Week one saw Saudi Arabia’s improbable victory over Argentina, with the Saudi’s having just 30% possession, and Japan having even less (26%) when beating the Germans.
The shocks have continued in week two, with Japan again managing to find a way to win despite only having the ball for a miniscule 17% of their game against Spain. Australia continued the counter-attacking trend by defeating Denmark despite only having 31% of possession.
The reason? Unfancied nations have been defending deep and making it difficult for technically superior teams to break them down. They’ve then relied on hitting their opponents on the break before returning to Plan A and holding out under immense attacking pressure.
It’s proved a recipe for success for many at this World Cup and may well lead to yet more shock results in the coming weeks.
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Kane is no longer the only avenue to goal for England
Much was made of England’s perceived over reliance on captain Harry Kane prior to the tournament, and his importance as a goal scoring threat for the Three Lions is without question.
However, Southgate’s team have proven in the group stages, where they scored a tournament high nine goals without Kane once getting on the scoresheet, that they can win without their talismanic striker bulging the net.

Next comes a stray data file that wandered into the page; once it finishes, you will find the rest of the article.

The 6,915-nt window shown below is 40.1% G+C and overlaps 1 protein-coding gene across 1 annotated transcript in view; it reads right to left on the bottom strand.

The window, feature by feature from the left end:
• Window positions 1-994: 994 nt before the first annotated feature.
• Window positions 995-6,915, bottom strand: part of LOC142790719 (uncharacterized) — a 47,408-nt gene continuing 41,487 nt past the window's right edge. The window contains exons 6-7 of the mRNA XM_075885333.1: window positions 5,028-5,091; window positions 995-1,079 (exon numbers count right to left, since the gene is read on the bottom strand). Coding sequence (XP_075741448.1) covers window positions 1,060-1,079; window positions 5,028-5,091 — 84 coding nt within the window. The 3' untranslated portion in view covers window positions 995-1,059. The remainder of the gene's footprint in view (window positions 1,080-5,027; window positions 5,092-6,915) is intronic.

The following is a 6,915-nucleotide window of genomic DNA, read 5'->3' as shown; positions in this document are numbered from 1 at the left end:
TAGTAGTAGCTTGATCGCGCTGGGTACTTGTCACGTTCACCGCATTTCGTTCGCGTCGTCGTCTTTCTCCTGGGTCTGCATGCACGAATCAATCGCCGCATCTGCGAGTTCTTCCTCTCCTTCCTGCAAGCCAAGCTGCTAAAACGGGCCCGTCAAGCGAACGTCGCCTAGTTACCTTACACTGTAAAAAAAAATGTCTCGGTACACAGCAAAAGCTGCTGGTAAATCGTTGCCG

The Tottenham front man did open his account in England’s second round victory against Senegal overnight, but it’s been the rise of Bukayo Saka and Marcus Rashford as genuine goalscoring threats at an international level that has caught the eye.
Kane has still been pivotal, providing three assists already to his less heralded teammates, but the fact that the English have had eight different scorers in the tournament so far shows that their talismanic captain’s goals are no longer essential to it ‘coming home’.
This French team could be the real deal
Reigning champions France were always going to be a threat at this World Cup due to the simple fact that they have the lethal Kylian Mbappe in their line-up.
However, questions were asked about whether the loss of Ballon D’Or winner Karim Benzema and star midfielder Paul Pogba would hamper their chances of being the first nation to retain the title since Brazil in 1962.
The French have dispelled those fears in emphatic style in the last week, with veteran target man Olivier Giroud proving to be the perfect foil for the pace of wide men Mbappe and Ousmane Dembele, and the unproven midfield pairing of Aurelien Tchouameni and Adrien Rabiot dominating the ball in the centre of the field.
Mbappe took his tournament leading goal tally to five overnight with a dominant display against Poland, but it’s the all-round strength of this French team that has surprised.
Bigger challenges lie ahead, with a blockbuster quarter final against England next up on Sunday morning (AEDT), but few would bet against France going all the way based on their current form.
The next seven days will also see tournament favourites Brazil enter the knockout round along with Spain, and some mouth-watering quarter finals await.